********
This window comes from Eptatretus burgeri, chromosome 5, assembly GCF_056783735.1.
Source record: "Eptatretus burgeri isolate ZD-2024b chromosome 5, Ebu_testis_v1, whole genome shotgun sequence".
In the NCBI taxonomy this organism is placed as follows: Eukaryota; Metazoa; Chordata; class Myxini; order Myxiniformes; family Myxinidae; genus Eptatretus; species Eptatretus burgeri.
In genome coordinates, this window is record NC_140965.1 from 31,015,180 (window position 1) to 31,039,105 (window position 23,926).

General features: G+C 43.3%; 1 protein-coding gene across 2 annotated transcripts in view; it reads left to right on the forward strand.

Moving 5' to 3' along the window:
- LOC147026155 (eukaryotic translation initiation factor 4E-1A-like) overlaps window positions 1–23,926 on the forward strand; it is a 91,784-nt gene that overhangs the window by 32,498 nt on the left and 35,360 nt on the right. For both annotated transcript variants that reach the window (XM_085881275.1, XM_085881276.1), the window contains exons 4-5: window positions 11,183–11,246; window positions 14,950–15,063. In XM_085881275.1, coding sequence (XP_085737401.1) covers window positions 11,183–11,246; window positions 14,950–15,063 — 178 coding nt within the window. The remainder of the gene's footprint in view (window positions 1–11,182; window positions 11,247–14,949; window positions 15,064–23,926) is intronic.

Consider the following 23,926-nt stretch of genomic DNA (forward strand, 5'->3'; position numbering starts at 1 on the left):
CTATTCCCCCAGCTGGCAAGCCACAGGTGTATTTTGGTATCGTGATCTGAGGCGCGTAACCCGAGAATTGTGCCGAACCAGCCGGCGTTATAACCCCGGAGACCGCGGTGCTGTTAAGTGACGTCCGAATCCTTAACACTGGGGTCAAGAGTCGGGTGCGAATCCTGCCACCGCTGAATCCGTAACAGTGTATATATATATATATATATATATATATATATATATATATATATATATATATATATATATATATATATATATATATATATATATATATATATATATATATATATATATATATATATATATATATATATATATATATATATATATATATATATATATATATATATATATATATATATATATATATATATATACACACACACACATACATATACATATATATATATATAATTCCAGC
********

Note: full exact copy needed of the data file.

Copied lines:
This window comes from Eptatretus burgeri, chromosome 5, assembly GCF_056783735.1.
Source record: "Eptatretus burgeri isolate ZD-2024b chromosome 5, Ebu_testis_v1, whole genome shotgun sequence".
In the NCBI taxonomy this organism is placed as follows: Eukaryota; Metazoa; Chordata; class Myxini; order Myxiniformes; family Myxinidae; genus Eptatretus; species Eptatretus burgeri.
In genome coordinates, this window is record NC_140965.1 from 31,015,180 (window position 1) to 31,039,105 (window position 23,926).

General features: G+C 43.3%; 1 protein-coding gene across 2 annotated transcripts in view; it reads left to right on the forward strand.

Moving 5' to 3' along the window:
- LOC147026155 (eukaryotic translation initiation factor 4E-1A-like) overlaps window positions 1–23,926 on the forward strand; it is a 91,784-nt gene that overhangs the window by 32,498 nt on the left and 35,360 nt on the right. For both annotated transcript variants that reach the window (XM_085881275.1, XM_085881276.1), the window contains exons 4-5: window positions 11,183–11,246; window positions 14,950–15,063. In XM_085881275.1, coding sequence (XP_085737401.1) covers window positions 11,183–11,246; window positions 14,950–15,063 — 178 coding nt within the window. The remainder of the gene's footprint in view (window positions 1–11,182; window positions 11,247–14,949; window positions 15,064–23,926) is intronic.

Consider the following 23,926-nt stretch of genomic DNA (forward strand, 5'->3'; position numbering starts at 1 on the left):
CTATTCCCCCAGCTGGCAAGCCACAGGTGTATTTTGGTATCGTGATCTGAGGCGCGTAACCCGAGAATTGTGCCGAACCAGCCGGCGTTATAACCCCGGAGACCGCGGTGCTGTTAAGTGACGTCCGAATCCTTAACACTGGGGTCAAGAGTCGGGTGCGAATCCTGCCACCGCTGAATCCGTAACAGTGTATATATATATATATATATATATATATATATATATATATATATATATATATATATATATATATATATATATATATATATATATATATATATATATATATATATATATATATATATATATATATATATATATATATATATATATATATATATATATATATATATATATATATATATATATATATATATATACACACACACACATACATATACATATATATATATATAATTCCAGC